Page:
Part 1 - Identity Assurance by Our Own Volition and Memory

Part 1 – Identity Assurance by Our Own Volition and Memory

In an earlier article we discussed what technology can displace the password. The proposition of Expanded Password System (EPS) that we advocate is now acknowledged as a ‘Draft Proposal’ for OASIS Open Projects that OASIS has recently launched as a new standardization program. We have
How prepared are you to overcome the misuse of AI

How prepared are you to overcome the misuse of AI

Overcome the Misuse of AI Have you ever considered that the AI system integrated into your organisation's computing infrastructure could possess a threat? What if it is indeed true? Will it wreck your entire organisation and cause massive breaches of sensitive information? We can only
Bill Schmarzo

It’s Not Digital Transformation; It’s Digital “Business” Transformation – Part III

Digital “Business” Transformation

This is the third part of the series on the “Customer Journey Digital Transformation” methodology for helping organizations to become more effective at leveraging their digital assets to disrupt traditional business models and disintermediate customer relationships. As defined in the blog “What is Digital Transformation?”:

Digital Transformation is application of digital capabilities (data, analytics and intelligent applications) to processes, products, and assets to improve efficiency, enhance customer value, manage risk, and uncover new monetization opportunities.

In Part I “It’s Not Digital Transformation; It’s Digital “Business” Transformation – Part I” we introduced two fundamental digital transformation concepts:

  • We introduced a process for identifying the sources of value creation.This customer-centric approached (think “outside-in”)identified, validated, valued and prioritized the sources of customer (and market[1]) value creation by leveraging a Design Thinking technique called the “Customer Journey Mapping.”
  • We also introduced a process for identifying the engines of value capture.This production-centric approach (think “inside-out”) leveraged Michael Porter’s Value Chain Analysis methodology to identify and prioritize the organizational capabilities necessary to capture the sources of value creation.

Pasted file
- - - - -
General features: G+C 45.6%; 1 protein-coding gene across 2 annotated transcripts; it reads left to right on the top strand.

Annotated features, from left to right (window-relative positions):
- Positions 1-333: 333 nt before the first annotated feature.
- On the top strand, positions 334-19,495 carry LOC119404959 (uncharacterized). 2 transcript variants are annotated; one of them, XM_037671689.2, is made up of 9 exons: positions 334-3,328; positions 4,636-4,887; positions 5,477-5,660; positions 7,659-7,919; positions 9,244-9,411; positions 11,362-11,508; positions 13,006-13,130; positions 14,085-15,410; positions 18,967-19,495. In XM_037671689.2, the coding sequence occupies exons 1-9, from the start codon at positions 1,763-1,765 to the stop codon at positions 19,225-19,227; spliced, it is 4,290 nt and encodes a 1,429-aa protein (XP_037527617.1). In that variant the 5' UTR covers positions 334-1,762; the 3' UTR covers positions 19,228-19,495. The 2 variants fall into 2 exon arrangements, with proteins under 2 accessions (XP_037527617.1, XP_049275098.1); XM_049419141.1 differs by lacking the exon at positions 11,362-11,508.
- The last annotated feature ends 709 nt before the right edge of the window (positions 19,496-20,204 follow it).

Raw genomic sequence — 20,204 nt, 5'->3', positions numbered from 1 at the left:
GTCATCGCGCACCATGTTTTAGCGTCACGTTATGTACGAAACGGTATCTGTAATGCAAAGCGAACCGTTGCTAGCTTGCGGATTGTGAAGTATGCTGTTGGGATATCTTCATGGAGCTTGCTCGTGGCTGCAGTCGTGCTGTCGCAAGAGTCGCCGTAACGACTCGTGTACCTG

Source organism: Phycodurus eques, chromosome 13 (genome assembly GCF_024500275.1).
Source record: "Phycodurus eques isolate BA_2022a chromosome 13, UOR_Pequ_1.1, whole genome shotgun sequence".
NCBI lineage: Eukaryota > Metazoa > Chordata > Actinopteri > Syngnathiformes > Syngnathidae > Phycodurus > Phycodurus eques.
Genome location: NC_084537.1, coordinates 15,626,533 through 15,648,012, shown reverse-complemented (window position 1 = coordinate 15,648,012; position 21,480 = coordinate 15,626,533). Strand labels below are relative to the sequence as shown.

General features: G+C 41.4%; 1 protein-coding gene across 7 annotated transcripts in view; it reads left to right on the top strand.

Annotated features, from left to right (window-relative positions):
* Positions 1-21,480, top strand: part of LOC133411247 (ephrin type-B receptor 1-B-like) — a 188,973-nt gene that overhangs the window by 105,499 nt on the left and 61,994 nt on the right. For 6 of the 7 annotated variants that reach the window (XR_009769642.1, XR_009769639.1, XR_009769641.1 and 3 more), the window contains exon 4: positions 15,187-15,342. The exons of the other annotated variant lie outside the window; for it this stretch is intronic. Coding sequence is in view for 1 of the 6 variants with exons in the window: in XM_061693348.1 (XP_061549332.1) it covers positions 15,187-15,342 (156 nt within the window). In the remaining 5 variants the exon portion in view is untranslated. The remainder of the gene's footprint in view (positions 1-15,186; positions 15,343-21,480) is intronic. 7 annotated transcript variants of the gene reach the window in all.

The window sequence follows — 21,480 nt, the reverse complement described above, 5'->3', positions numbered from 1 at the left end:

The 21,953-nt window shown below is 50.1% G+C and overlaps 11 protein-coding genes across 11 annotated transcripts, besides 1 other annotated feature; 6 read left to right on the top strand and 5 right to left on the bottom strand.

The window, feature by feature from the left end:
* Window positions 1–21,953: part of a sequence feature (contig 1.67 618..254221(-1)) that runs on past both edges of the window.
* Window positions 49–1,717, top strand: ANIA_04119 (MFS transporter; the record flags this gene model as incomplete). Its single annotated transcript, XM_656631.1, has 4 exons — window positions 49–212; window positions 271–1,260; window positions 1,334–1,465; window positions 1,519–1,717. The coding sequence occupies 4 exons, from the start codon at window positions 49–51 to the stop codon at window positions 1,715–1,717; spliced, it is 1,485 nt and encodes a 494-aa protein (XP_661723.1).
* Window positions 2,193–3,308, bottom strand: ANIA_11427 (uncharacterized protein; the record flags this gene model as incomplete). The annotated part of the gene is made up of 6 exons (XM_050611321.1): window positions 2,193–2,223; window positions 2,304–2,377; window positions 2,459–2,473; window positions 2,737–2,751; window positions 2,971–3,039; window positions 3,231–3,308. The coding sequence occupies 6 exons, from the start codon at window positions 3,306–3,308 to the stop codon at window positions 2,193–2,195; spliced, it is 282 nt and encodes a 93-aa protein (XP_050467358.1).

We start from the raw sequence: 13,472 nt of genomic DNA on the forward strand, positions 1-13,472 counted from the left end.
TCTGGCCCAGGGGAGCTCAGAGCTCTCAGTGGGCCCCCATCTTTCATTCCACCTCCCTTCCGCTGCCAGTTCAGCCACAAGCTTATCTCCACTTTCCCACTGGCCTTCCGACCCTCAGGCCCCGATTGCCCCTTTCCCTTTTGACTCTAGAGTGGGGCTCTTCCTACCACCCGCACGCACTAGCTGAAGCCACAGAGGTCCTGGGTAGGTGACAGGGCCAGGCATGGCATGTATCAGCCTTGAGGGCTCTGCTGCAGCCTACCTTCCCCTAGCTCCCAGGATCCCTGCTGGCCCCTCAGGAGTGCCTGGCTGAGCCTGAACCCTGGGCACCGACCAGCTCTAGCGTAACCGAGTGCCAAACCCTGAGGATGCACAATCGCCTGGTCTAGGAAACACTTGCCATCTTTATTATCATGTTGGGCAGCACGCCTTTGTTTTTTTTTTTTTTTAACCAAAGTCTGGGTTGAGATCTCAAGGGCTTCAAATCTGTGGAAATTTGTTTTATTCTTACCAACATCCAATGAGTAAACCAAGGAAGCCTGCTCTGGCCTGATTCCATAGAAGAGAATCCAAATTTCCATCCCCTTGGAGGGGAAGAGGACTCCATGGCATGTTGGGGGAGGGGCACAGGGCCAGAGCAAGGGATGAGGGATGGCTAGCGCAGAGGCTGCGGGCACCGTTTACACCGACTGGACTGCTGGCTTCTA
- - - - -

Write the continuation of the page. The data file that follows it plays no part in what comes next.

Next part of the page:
In part II “It’s Not Digital Transformation; It’s Digital “Business” Transformation – Part II”, we introduced the “Customer Journey Digital Transformation” methodology to identify the digital assets (data, analytics, apps) necessary to support the organization’s digital transformation.  The key digital assets that are uncovered in the methodology include:

  • Key Decisions or Outcomesin each stage of the customer journey.
  • Metrics or Key Performance Indicators(KPIs) against which progress and success in each stage will be measured.
  • Predictions and Recommendations we want to deliver to the customer in support of key decisions and desired outcomes.
  • Key Business Entities around which we want to capture analytic insights in order to improve the effectiveness of customer’s key decisions.
  • Intelligent Apps (AppDev) requirements (think Market Requirements Document) for creating an application that delivers an actionable customer experience.

Customer Journey Digital Transformation – Part III

In part 3 of the Customer Journey Digital Transformation series, we will introduce a 4-step process for operationalizing the results of parts I and II:

  • ·Step 1: Identify and Monetize Customer High-value Outcomes. Identify the customer (or market) high value decisions or outcomes, and then identifying what data and analytics are necessary to capture those customer (market) those high-value outcomes.